Finding the Best Retail Jobs
The best retail job is not necessarily the one with the best pay and the best benefits. The best retail job might not even be found anywhere on the Fortune 500 “Best Companies to Work For” list. Instead the best job is the one that matches the talents, skills, values, and personal goals of the individual.
A 2007 study conducted at the University of Chicago concluded that those who are happiest in their jobs in the U.S. are those who work as clergy. If you are not a particularly spiritual person, however, it would be easy to see how this would not be a dream job, but rather a 24/7 nightmare. The best job for anyone in any profession is the one which is the best fit.
Finding the best “right fit” job is about knowing yourself first, and then matching your own identity and goals with the identity and goals of an employer. In the short term it might seem more important to get a job that gives the best compensation, but in the long-term, most employees are chronically dissatisfied until they get a job that provides the best personal fulfillment.
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Keeping the Best Retail Jobs
Just because you get a job somewhere in the retail industry doesn’t mean that you’re going to keep it forever. In times of slowdowns, cutbacks, and layoffs, the difference between the employees with paychecks and the employees with pink slips is determined more by contribution than seniority.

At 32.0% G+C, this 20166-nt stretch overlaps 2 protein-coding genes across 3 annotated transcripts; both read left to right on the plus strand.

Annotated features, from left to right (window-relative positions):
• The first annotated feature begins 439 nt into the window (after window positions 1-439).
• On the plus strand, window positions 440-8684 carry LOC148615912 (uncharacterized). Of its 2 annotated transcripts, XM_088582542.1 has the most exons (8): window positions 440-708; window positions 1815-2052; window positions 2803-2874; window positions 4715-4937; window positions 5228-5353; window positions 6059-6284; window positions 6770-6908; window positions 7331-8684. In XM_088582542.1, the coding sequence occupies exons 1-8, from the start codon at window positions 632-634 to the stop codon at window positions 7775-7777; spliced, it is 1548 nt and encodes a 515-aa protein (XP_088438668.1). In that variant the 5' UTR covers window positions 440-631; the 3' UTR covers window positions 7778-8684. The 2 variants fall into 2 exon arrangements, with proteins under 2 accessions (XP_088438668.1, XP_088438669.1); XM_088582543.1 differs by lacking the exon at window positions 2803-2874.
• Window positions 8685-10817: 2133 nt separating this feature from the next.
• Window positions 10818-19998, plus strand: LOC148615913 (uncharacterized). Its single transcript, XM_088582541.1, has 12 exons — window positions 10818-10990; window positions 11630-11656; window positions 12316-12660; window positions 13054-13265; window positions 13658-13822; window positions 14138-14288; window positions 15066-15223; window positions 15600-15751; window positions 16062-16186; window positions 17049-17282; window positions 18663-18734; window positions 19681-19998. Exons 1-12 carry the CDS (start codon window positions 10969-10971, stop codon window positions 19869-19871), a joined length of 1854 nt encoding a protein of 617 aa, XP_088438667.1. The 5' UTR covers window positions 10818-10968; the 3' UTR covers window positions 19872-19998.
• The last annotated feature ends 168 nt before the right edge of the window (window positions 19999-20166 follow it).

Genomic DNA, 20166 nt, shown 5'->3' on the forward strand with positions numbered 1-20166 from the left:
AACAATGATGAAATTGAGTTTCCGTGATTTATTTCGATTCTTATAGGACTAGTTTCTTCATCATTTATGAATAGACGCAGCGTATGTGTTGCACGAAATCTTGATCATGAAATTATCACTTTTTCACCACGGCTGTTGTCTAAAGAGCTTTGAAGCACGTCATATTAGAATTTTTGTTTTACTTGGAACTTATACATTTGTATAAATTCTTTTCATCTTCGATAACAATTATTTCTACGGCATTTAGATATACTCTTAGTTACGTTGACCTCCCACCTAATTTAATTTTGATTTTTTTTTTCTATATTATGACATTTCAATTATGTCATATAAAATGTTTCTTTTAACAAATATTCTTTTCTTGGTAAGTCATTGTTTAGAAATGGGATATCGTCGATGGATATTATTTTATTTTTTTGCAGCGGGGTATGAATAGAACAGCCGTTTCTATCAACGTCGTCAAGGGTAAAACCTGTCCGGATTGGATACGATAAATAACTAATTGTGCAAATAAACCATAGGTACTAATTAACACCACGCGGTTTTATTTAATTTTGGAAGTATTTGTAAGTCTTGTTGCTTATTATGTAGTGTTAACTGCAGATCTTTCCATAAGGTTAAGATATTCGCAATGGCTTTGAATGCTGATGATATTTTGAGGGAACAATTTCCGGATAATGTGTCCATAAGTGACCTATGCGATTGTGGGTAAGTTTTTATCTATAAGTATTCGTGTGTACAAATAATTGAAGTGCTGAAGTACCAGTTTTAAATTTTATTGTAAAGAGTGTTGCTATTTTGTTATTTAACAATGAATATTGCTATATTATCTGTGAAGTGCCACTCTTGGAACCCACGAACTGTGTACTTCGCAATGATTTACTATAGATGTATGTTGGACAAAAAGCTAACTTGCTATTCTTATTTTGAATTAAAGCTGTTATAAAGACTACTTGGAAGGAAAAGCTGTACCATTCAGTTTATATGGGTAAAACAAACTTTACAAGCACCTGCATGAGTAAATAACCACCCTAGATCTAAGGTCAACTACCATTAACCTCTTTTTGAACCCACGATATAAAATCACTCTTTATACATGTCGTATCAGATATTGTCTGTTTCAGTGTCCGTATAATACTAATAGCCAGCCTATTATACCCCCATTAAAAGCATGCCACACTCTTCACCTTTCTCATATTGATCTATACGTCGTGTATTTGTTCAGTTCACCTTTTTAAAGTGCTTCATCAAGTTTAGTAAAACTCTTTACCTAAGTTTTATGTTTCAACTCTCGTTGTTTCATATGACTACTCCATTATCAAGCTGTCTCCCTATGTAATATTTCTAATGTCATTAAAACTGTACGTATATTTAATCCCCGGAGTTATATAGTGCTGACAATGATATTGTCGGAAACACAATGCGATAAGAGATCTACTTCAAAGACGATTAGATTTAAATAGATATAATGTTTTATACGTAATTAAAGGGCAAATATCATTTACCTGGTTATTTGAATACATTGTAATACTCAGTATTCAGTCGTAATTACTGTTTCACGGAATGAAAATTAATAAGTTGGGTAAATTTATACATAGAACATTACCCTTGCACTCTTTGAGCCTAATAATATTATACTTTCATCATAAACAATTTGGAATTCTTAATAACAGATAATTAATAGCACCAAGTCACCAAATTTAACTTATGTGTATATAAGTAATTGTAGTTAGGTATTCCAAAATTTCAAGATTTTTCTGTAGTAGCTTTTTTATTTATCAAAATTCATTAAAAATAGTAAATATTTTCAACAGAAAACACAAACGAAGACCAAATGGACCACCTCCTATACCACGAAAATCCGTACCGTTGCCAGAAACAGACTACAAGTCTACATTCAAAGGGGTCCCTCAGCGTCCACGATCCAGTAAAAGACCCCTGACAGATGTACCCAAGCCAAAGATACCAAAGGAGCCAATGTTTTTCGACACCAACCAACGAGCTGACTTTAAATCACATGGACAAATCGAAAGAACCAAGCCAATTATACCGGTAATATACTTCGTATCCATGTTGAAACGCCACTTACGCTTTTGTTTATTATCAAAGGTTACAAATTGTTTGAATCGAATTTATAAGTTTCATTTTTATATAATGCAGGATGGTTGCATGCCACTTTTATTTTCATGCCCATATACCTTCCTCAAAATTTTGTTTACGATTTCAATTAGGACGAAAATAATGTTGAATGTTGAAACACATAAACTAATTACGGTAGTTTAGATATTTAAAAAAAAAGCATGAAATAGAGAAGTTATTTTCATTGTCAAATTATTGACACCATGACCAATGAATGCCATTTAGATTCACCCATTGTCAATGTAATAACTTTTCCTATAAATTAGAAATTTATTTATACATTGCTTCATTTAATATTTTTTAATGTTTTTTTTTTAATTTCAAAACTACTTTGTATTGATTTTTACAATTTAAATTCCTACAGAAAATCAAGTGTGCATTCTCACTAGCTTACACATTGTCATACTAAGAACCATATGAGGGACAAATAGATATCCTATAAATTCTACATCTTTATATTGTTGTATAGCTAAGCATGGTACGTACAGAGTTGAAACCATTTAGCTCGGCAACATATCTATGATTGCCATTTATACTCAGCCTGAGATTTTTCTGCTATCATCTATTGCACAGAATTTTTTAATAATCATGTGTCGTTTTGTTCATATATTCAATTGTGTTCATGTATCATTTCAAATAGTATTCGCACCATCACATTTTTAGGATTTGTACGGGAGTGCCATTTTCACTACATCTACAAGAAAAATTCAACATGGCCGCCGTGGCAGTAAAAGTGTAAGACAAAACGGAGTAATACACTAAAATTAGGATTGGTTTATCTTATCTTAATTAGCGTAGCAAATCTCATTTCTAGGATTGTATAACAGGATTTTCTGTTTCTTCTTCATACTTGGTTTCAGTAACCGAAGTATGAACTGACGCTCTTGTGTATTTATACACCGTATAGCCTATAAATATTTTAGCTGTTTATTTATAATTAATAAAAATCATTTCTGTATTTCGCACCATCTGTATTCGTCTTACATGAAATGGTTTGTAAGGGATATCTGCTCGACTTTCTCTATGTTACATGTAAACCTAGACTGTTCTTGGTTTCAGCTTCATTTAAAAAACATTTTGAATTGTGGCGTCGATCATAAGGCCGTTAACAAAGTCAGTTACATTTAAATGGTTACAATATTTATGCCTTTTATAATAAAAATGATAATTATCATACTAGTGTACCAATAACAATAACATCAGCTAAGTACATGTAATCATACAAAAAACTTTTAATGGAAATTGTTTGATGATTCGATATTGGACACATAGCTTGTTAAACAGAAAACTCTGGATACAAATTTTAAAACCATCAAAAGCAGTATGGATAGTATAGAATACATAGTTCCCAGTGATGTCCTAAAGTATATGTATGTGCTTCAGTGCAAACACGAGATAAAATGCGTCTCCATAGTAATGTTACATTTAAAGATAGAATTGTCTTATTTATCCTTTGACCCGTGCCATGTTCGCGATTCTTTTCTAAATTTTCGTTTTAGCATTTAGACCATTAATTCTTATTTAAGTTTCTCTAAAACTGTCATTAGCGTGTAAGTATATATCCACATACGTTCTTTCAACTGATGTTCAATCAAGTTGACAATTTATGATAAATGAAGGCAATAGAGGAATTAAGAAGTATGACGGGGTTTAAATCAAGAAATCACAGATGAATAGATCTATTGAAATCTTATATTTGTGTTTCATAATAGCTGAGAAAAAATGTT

The indispensable employees in any organization are the ones whose contributions are obvious. Those who do more than their job description requires, and generally exceed expectations, will be the ones that the organization will never want to let go. The best way to make a positive impression on the managers in charge of hiring and firing is to first be impressive.
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Creating the Best Retail Career Path
Some career paths are direct and clear, some are windy and brambly, and with some careers the path will come into existence when the first industrious person forges it. Career paths are as predictable as the business itself. That means, for most retail organizations, that career paths are not predictable at all.
Many of the CEOs and top executives in today’s U.S. retail organizations did not have a steady ascent up a straight and narrow corporate ladder. Often the work histories of top managers reveal company-hopping, industry-jumping, and specialized expertise gained completely separately from the retail industry.
You can’t get where you’re going if you don’t know where you want to be. Getting an end goal in your sites is a good first step. But even when you’re clear about your ultimate career destination, it’s not always clear which steps will get you there. When in doubt, take any step that gives you some type of learning or growth because any kind of expansion is always progress.